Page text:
The Nordic Journal of Human Rights has published the fourth issue of Volume 38. The following articles and book reviews can be found in the new issue:
The ‘Disobedience’ of Journalists at Public Assemblies: An Analytical Critique of the ECtHR’s Case Law from a Media Freedom Perspective – Chris Wiersma
In a group of cases in which journalists refused dispersal orders at public assemblies, the European Court of Human Rights (ECtHR) found that certain governmental actions interfered with freedom of expression. Based on a comparative analysis that provides an analytical critique and new insights in the field of media freedom, this article argues that the application of the ‘strict scrutiny’ perspective could be improved by including a closer look at the risk assessments made by the domestic authorities. The analysis delves into the development of the ECtHR’s case law and highlights the potential problems in guaranteeing protection under Article 10 of the European Convention on Human Rights (ECHR), especially considering the consequences of the approach taken in the Pentikäinen Grand Chamber judgment.
Toxic Spaces, Community Voices, and the Promise of Environmental Human Rights: Lessons on the Owino Uhuru Pollution Incident in Kenya – Rosemary Mwanza
In Kenya, a group of activists and community members have been embroiled in an effort to obtain justice for harm suffered as a result of pollution by a lead-acid smelting plant. In 2016, a class action was filed on behalf of the members of the community. In an August 2020 judgement that has since been appealed by the state, the High Court found in favour of the residents of Owino Uhuru, declaring that the pollution incident violated the right to life, health, water, and a clean and healthy environment. This article shows that despite that outcome, the environmental human rights dimension of the pollution incident is more expansive that the petition and the ensuing judgement suggest. These violations occurred against a backdrop of a near-exhaustive bill of rights. The apparent gap between the promise embodied by environmental human rights and the lived experience of those negatively impacted by the pollution incident provides a focal point to reflect on the potential and limits of environmental human rights in Kenya’s legal context.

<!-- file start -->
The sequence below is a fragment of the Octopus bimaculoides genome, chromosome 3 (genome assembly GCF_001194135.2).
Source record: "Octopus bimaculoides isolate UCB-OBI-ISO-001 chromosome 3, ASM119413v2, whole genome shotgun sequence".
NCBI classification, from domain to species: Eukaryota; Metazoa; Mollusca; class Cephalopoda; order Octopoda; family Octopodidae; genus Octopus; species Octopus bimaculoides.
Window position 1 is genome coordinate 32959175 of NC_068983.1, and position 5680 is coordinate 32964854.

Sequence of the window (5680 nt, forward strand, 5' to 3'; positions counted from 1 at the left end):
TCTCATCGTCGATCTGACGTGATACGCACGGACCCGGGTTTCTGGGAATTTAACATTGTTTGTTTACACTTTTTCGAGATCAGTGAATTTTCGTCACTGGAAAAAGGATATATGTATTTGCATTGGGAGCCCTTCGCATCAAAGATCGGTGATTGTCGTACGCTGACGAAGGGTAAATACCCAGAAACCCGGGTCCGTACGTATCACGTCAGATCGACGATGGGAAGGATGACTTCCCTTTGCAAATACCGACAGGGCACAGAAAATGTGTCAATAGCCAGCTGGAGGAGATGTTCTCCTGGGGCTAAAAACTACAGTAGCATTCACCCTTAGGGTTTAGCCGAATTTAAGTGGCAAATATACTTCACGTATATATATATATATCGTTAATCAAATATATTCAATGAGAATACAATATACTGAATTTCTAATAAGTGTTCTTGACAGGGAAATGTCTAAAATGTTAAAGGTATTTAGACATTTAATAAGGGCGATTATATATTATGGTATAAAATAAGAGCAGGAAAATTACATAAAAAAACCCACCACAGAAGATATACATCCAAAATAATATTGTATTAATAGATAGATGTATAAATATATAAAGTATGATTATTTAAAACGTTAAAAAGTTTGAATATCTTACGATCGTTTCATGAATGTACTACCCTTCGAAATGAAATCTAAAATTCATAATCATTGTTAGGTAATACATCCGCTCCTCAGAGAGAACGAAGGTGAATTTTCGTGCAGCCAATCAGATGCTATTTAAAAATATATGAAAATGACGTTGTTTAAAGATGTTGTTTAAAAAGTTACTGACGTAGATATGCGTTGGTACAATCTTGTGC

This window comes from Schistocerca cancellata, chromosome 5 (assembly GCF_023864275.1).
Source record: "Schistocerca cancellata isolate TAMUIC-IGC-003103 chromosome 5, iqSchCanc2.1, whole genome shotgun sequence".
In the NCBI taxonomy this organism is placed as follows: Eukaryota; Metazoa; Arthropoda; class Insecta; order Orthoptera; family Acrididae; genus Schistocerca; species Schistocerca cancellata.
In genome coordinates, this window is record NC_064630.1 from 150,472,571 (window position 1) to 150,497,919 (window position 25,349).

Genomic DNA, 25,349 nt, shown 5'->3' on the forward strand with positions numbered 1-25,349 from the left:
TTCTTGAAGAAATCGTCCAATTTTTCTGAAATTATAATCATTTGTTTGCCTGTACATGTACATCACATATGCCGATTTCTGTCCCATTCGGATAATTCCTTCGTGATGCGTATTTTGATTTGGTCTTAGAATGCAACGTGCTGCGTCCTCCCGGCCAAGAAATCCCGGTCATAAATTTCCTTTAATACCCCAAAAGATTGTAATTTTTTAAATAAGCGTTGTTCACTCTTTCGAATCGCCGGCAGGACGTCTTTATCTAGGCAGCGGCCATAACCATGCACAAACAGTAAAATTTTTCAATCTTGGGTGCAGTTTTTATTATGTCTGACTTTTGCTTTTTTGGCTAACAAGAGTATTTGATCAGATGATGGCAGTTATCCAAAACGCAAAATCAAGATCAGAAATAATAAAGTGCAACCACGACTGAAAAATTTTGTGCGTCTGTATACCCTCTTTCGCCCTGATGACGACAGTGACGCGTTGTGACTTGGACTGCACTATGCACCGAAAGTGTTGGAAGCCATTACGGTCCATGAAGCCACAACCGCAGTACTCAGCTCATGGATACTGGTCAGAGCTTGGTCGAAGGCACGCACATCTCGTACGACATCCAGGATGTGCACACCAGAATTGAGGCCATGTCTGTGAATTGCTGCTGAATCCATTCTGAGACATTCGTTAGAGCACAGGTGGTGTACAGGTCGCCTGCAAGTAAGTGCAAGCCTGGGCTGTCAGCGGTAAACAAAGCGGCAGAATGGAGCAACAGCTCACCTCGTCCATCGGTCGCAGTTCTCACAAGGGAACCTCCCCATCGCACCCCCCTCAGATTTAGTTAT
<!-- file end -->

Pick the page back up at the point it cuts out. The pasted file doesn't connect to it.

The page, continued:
Emergency Powers in Response to COVID-19: Policy Diffusion, Democracy, and Preparedness – Magnus Lundgren, Mark Klamberg, Karin Sundström & Julia Dahlqvist
During the COVID-19 pandemic many states have resorted to proclaiming a state of emergency (SOE), expanding executive powers and curtailing civil liberties. Why have some states have declared SOEs when others have not? This legal analysis suggests that although international law provides states with the option of declaring an SOE and derogating from human rights obligations to ensure the life of the nation, other ways to handle the pandemic without declaring an SOE do exist. The empirical analysis combines a range of quantitative data sources to analyse the SOE decisions of 180 states during the first half of 2020. The results suggest that states’ declarations of SOEs are driven by both external and internal factors, centred on the impact of regional diffusion, democratic institutions, and pandemic preparedness
Should You Talk to Nazis? The Political Philosophy of Bruno Latour and the Controversy Surrounding the 2016–2017 Gothenburg Book Fair – Fredrik Portin
Based on the political philosophy of Bruno Latour, this paper contributes to the discussion on human rights and the challenge of right-wing extremism. It argues that Latour’s works proceed from a critique of those actors who want to limit or deny the ability of other actors to present their concerns publicly. His political philosophy therefore raises the question of whether all matters of concern should be given public legitimacy. The issue is discussed in relation to the controversy and subsequent debate surrounding the 2016–2017 Gothenburg Book Fair, when the newspaper Nya Tider, which sympathises with right-wing extremist movements, was granted a permit to exhibit at the fair. The paper concludes that freedom of expression, according to Latour’s reasoning, expresses the limit of public engagement by those actors who currently are not part of the public, while also signifying a prerequisite right in any democratic public.
Complementarity, Catalysts, Compliance: The International Criminal Court in Uganda and the Democratic Republic of Congo by Christian M De Vos – Bernard Ntahiraja
Child Soldiers and the Defence of Duress under International Criminal Law by Windell Nortje and Noëlle Quénivet – Jastine C Barrett
Debating Targeted Killing: Counter-Terrorism or Extrajudicial Execution? by Tamar Meisels and Jeremy Waldron – Sarah Katharina Stein
When Business Harms Human Rights: Affected Communities that are Dying to Be Heard edited by J Martin, KE Bravo, and T Van Ho – Hannah Gracher
If you are interested in publishing your work in the Nordic Journal of Human Rights, please read the instructions for authors and submit your article, book review or review of legal developments here.